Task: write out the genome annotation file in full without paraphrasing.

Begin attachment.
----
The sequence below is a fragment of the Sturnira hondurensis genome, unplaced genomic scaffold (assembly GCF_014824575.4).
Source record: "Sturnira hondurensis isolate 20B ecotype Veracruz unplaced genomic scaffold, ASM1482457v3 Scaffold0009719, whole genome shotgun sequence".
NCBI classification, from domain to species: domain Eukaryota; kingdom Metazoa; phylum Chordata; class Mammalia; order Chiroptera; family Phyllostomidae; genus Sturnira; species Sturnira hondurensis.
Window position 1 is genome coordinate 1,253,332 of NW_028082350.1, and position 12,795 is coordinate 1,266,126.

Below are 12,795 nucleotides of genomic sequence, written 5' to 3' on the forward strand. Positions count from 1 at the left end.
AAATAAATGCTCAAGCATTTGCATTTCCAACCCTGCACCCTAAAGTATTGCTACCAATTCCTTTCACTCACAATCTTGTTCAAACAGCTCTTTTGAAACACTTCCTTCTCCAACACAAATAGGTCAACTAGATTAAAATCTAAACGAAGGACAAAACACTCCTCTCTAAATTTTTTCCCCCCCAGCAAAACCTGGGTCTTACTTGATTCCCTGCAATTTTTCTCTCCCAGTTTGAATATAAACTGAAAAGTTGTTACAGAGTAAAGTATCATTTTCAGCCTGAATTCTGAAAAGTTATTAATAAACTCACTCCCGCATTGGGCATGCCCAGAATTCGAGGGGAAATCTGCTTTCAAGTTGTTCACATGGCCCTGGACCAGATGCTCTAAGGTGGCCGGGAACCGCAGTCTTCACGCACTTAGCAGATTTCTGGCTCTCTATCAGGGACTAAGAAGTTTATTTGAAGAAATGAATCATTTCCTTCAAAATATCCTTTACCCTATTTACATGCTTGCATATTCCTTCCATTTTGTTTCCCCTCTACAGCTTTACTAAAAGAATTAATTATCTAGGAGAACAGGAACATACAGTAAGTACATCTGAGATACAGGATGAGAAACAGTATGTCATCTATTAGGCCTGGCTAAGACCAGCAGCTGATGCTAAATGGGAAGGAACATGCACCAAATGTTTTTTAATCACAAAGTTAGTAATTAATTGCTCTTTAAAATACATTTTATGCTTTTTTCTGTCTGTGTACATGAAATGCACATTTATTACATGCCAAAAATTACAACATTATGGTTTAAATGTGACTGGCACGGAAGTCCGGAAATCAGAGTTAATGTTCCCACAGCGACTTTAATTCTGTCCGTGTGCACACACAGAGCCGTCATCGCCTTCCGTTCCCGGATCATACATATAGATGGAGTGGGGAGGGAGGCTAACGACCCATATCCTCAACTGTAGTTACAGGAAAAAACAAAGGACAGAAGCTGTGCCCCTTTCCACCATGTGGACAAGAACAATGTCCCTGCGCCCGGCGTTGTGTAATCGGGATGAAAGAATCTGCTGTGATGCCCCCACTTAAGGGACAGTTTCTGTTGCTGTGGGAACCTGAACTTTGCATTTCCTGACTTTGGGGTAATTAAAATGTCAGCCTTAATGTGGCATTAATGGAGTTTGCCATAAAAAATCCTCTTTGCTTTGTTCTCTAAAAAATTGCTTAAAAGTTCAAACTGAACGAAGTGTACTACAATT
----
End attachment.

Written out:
The sequence below is a fragment of the Sturnira hondurensis genome, unplaced genomic scaffold (assembly GCF_014824575.4).
Source record: "Sturnira hondurensis isolate 20B ecotype Veracruz unplaced genomic scaffold, ASM1482457v3 Scaffold0009719, whole genome shotgun sequence".
NCBI classification, from domain to species: domain Eukaryota; kingdom Metazoa; phylum Chordata; class Mammalia; order Chiroptera; family Phyllostomidae; genus Sturnira; species Sturnira hondurensis.
Window position 1 is genome coordinate 1,253,332 of NW_028082350.1, and position 12,795 is coordinate 1,266,126.

Below are 12,795 nucleotides of genomic sequence, written 5' to 3' on the forward strand. Positions count from 1 at the left end.
AAATAAATGCTCAAGCATTTGCATTTCCAACCCTGCACCCTAAAGTATTGCTACCAATTCCTTTCACTCACAATCTTGTTCAAACAGCTCTTTTGAAACACTTCCTTCTCCAACACAAATAGGTCAACTAGATTAAAATCTAAACGAAGGACAAAACACTCCTCTCTAAATTTTTTCCCCCCCAGCAAAACCTGGGTCTTACTTGATTCCCTGCAATTTTTCTCTCCCAGTTTGAATATAAACTGAAAAGTTGTTACAGAGTAAAGTATCATTTTCAGCCTGAATTCTGAAAAGTTATTAATAAACTCACTCCCGCATTGGGCATGCCCAGAATTCGAGGGGAAATCTGCTTTCAAGTTGTTCACATGGCCCTGGACCAGATGCTCTAAGGTGGCCGGGAACCGCAGTCTTCACGCACTTAGCAGATTTCTGGCTCTCTATCAGGGACTAAGAAGTTTATTTGAAGAAATGAATCATTTCCTTCAAAATATCCTTTACCCTATTTACATGCTTGCATATTCCTTCCATTTTGTTTCCCCTCTACAGCTTTACTAAAAGAATTAATTATCTAGGAGAACAGGAACATACAGTAAGTACATCTGAGATACAGGATGAGAAACAGTATGTCATCTATTAGGCCTGGCTAAGACCAGCAGCTGATGCTAAATGGGAAGGAACATGCACCAAATGTTTTTTAATCACAAAGTTAGTAATTAATTGCTCTTTAAAATACATTTTATGCTTTTTTCTGTCTGTGTACATGAAATGCACATTTATTACATGCCAAAAATTACAACATTATGGTTTAAATGTGACTGGCACGGAAGTCCGGAAATCAGAGTTAATGTTCCCACAGCGACTTTAATTCTGTCCGTGTGCACACACAGAGCCGTCATCGCCTTCCGTTCCCGGATCATACATATAGATGGAGTGGGGAGGGAGGCTAACGACCCATATCCTCAACTGTAGTTACAGGAAAAAACAAAGGACAGAAGCTGTGCCCCTTTCCACCATGTGGACAAGAACAATGTCCCTGCGCCCGGCGTTGTGTAATCGGGATGAAAGAATCTGCTGTGATGCCCCCACTTAAGGGACAGTTTCTGTTGCTGTGGGAACCTGAACTTTGCATTTCCTGACTTTGGGGTAATTAAAATGTCAGCCTTAATGTGGCATTAATGGAGTTTGCCATAAAAAATCCTCTTTGCTTTGTTCTCTAAAAAATTGCTTAAAAGTTCAAACTGAACGAAGTGTACTACAATT